I didn't get that close, but I did try to go down and help. I still remember some of the things going through my head. I remember the numbness, I remember the anger, I remember the frustration. It really upset me when we were turned away, I walked all over the city trying to find a way to get down and help, I camped out for a day at the javits center hoping I'd be one of the people brought down, and was turned away with all of the rest as the feds came in and announced no more local volunteers would be taken. I was furious, I ranted about that for a while. It was my city, they were my people.
Now, though, a lot of that has faded. I feel sad when thinking of it, feel a few leftover rumblings of frustration or pain or anger, but most of it's gone. It hurt, watching that show, but not like it had back then.
It's weird. I guess it's that whole resilient human spirit thing going on, but it's hard to believe how far away it feels. It's only been 6 months, but it feels like so much more. I guess life goes on, as they say, but it still seems strange.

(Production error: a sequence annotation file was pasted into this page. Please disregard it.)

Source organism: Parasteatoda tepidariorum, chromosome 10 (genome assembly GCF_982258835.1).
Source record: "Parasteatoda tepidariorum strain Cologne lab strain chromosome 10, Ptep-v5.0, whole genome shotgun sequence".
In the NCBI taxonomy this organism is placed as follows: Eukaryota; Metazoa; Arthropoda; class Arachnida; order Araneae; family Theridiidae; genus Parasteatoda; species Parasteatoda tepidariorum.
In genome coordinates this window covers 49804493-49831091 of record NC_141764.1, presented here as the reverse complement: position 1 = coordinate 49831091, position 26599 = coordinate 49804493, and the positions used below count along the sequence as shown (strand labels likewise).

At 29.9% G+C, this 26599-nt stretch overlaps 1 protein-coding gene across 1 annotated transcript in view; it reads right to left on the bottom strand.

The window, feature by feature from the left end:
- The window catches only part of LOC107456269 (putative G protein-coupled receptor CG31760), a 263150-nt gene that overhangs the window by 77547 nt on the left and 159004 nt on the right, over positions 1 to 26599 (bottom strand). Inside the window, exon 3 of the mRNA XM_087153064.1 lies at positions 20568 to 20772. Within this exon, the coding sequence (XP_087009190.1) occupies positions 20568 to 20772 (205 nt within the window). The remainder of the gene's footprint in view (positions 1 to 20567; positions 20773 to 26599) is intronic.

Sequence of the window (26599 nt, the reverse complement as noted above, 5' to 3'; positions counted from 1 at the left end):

I think I'll say a prayer for the departed tonight.
I know some say that, hey, people die every day from things, like car crashes or murders or starvation or abuse or whatever, and they're right, but it doesn't make these deaths any less real, or less important. Not only that, but they were deaths that affected me, and my life. No, I don't say a prayer for everyone who dies, but these people meant something to me, in a way, and the event did as well. No, I don't think everyone should, and I don't think they deserve any more than any of the other people who die horrible, senseless deaths, but it doesn't mean they deserve any less either.